Posts: 3
Maybe he was over-coached, but I don't think so. Certainly when it comes to the written exams, where he passed all 4 tests. Everyone else at the school was putting the hours and prep in. Less coaching would just have meant unfair disadvantage relative to all the other bright kids putting the hours in. I wish I could say prep isn't necessary - but I don't think that's realistic in London.

By the way before you cry "tiger parents" I should add that all this came from him: he asked to be put through the 11+ process, he asked for a tutor for English, and he asked me to do maths with him every day. It was bonding time together - a really special thing. He enjoyed being with his daddy so much 1-2-1 through these months that he's asked for us to continue to do daily maths, even though the 11+ process is over. None of this was forced.

Where he may not have done himself favours is in the brimming confidence displayed at the interviews, but he is not at all a smug or arrogant child - and his headmaster complimented his interview style saying he expected him to "have no problems". Still, something clearly went wrong somewhere, but I don't know what it was. I do know that the end result felt random and unpredictable, which is uncomfortable. Of course we're delighted he got into a great school. However I would not be able to tell you why or how.


Last edited by SmileyErn on Fri Mar 06, 2015 8:57 am, edited 1 time in total.

Top
 Profile  
 
PostPosted: Fri Mar 06, 2015 8:55 am 
Offline

Joined: Fri Sep 15, 2006 8:51 am
Posts: 8113
really hard to know what happened, maybe the headmaster is not so experienced in getting children into these schools and misread what they want at interview - maybe he can get some feedback from the schools for you.


Top
 Profile  
 
PostPosted: Fri Mar 06, 2015 9:32 am 
Offline

Joined: Wed Nov 21, 2007 4:20 pm
Posts: 4660
I somehow think it's not the academic side which was 'over-coached' but rather the interview techniques. We are talking about 10 year olds. They don't need to be coached for interviews. Schools want to see the real 'them', not someone prepped and obviously coached. I'm afraid that's where things went wrong.

But hey, he got into a school and that's good. I'm sure the interview techniques he learnt will stand him in good stead for entering uni and employment.

_________________
Image


Top
 Profile  
 
PostPosted: Fri Mar 06, 2015 10:13 am 
Offline

Joined: Wed Mar 04, 2009 2:01 pm
Posts: 6684
Location: Herts
Smileyerm, Thank you so much for taking the time to offer advice to other forum members. I read your post with great interest and was delighted to get to the end and find that your son has an offer from one of his four chosen schools. Not all on this forum have been so fortunate so you certainly should be celebrating.

As you are at a private school your Headmaster is able to contact the three schools that did not not give you an offer and get some feedback for you. Those in state schools have to sort this out themselves. I would recommend you ask the Head to do this for you. No student should do all that work and then not be given any reason why they did not get an offer.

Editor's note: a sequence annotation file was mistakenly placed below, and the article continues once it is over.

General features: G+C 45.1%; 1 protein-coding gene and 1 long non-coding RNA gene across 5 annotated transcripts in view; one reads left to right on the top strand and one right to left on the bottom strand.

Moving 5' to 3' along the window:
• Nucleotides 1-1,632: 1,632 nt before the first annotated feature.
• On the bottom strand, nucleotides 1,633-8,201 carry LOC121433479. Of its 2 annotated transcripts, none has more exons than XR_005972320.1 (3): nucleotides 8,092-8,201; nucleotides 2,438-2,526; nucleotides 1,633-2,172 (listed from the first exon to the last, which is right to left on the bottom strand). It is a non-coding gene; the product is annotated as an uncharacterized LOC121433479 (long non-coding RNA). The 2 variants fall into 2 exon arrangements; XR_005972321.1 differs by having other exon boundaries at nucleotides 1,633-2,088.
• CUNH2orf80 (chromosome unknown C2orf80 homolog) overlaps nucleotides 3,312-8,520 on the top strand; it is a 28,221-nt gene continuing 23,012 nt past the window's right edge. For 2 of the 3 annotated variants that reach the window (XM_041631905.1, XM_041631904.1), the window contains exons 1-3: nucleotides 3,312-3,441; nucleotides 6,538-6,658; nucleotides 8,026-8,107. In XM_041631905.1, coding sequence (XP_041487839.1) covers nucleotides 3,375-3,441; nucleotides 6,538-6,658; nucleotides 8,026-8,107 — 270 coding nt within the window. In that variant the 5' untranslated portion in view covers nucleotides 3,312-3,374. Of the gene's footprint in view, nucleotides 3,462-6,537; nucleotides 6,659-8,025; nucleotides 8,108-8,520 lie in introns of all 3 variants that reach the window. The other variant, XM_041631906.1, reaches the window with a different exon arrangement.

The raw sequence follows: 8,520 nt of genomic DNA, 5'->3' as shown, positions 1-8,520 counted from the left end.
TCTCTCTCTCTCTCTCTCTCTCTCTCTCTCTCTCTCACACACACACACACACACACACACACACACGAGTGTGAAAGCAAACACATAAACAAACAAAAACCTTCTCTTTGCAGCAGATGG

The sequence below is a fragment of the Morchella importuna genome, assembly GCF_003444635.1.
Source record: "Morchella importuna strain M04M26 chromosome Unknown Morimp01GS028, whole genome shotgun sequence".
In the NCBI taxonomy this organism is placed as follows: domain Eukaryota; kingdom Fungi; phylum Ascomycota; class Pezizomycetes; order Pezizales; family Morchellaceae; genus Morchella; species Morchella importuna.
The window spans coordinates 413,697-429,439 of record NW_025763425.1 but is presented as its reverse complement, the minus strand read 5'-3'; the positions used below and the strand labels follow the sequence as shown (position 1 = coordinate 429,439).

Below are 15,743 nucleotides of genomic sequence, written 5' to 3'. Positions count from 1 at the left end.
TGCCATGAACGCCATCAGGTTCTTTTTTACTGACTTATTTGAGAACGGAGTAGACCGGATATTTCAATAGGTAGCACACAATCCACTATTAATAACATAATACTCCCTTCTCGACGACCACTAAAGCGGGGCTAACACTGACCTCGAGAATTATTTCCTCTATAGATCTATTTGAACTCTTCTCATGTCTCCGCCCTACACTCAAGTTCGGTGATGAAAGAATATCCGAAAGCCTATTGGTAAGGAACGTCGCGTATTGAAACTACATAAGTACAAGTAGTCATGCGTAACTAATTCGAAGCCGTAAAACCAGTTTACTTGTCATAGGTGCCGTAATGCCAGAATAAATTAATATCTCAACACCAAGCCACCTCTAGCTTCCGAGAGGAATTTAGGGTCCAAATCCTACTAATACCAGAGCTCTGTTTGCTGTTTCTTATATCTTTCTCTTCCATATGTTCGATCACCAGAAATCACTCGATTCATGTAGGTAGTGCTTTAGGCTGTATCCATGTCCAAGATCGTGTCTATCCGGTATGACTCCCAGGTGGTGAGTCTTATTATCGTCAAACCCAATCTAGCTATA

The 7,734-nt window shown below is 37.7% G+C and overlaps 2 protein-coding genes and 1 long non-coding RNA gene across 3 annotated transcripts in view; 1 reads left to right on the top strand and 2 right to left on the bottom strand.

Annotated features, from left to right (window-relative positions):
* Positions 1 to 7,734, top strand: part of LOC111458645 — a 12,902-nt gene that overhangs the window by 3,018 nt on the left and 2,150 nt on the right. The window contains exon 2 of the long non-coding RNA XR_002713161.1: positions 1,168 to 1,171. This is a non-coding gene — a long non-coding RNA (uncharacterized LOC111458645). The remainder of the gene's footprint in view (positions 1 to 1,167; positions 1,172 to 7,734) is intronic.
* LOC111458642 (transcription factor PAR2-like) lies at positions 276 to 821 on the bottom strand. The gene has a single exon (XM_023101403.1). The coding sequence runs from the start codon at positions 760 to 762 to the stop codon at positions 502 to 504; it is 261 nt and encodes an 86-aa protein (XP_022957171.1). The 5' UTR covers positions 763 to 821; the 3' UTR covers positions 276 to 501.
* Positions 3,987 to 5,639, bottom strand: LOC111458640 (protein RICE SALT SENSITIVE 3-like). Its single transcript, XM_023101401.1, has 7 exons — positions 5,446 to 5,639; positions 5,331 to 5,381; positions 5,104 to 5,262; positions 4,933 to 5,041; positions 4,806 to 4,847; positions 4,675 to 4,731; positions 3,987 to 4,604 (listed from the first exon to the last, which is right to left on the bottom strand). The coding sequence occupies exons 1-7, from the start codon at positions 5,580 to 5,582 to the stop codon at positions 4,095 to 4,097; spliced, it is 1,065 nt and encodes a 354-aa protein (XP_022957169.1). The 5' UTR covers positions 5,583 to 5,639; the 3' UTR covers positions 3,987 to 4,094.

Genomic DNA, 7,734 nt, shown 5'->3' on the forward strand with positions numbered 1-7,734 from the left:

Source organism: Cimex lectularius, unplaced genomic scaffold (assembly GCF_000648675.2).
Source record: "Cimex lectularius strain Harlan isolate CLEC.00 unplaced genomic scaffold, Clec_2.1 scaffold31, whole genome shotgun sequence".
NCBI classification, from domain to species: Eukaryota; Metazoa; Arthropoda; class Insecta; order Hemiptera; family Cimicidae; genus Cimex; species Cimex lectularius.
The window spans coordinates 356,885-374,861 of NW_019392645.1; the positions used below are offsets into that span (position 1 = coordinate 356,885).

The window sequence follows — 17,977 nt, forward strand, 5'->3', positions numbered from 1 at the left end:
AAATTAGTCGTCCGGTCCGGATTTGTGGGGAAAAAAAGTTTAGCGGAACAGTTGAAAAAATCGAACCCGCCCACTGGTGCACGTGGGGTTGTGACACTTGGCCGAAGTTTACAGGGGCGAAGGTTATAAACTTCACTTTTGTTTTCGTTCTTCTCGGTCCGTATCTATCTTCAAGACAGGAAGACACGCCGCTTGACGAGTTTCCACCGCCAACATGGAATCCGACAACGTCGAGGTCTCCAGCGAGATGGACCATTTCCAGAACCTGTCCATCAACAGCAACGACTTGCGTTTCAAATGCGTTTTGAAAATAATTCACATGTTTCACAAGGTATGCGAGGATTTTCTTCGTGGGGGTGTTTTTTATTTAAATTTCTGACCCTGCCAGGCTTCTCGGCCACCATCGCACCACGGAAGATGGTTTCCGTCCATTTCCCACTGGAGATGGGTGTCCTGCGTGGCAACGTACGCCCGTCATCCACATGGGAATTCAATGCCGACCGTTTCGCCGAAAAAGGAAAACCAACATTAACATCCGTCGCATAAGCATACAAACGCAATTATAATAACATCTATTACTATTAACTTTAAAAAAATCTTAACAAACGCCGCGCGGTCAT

Did you do any mocks like the Sutton mocks to get some idea how your ds was performing against his cohort? DG


Top
 Profile  
 
PostPosted: Fri Mar 06, 2015 4:18 pm 
Offline

Joined: Fri Nov 11, 2011 10:00 pm
Posts: 5417
Location: RBK
Quote:
Did you do any mocks like the Sutton mocks to get some idea how your ds was performing against his cohort? DG

DG, Sutton Mocks could only have given indication about test preparation. OP's DS passed the tests in all the 4 schools. Got offer from one great school. Besides interviews, it may just be too many brighter children at each of these 4 very competitive schools.

OP, it's celebration time. Stop worrying about what went wrong at the other three schools.


Top
 Profile  
 
PostPosted: Fri Mar 06, 2015 5:58 pm 
Offline

Joined: Thu Mar 04, 2010 2:51 pm
Posts: 1035
Well done to your ds for getting a place at one of his schools. It seems that you are saying not to put all your eggs in one basket but have one or several good back up plans in place.

I wonder however if like most parents you are seeing your child through rose coloured specs as what can come across to you as brimming with confidence could possibly come across to others who do not know your ds as a bit arrogant. Also who knows what they are looking for. They may have had a difficult previous year group and seeking to exclude those who may be a bit exuberant or dominate so that this year is more manageable.

There are many people on this site whose Dc's have ended up with nothing and these people often don't post as it is a very painful and upsetting experience and who wants to see posts from those who got the prize. So be grateful for what your ds has achieved.


Top
 Profile  
 
Display posts from previous:  Sort by  
Post new topic Reply to topic  [ 26 posts ]  Go to page 1, 2, 3  Next

All times are UTC


Who is online

Users browsing this forum: No registered users and 4 guests


You cannot post new topics in this forum
You cannot reply to topics in this forum
You cannot edit your posts in this forum
You cannot delete your posts in this forum
You cannot post attachments in this forum

Search for:
Jump to:  
CALL 020 8204 5060
   
Privacy Policy | Refund Policy | Disclaimer | Copyright © 2004 – 2016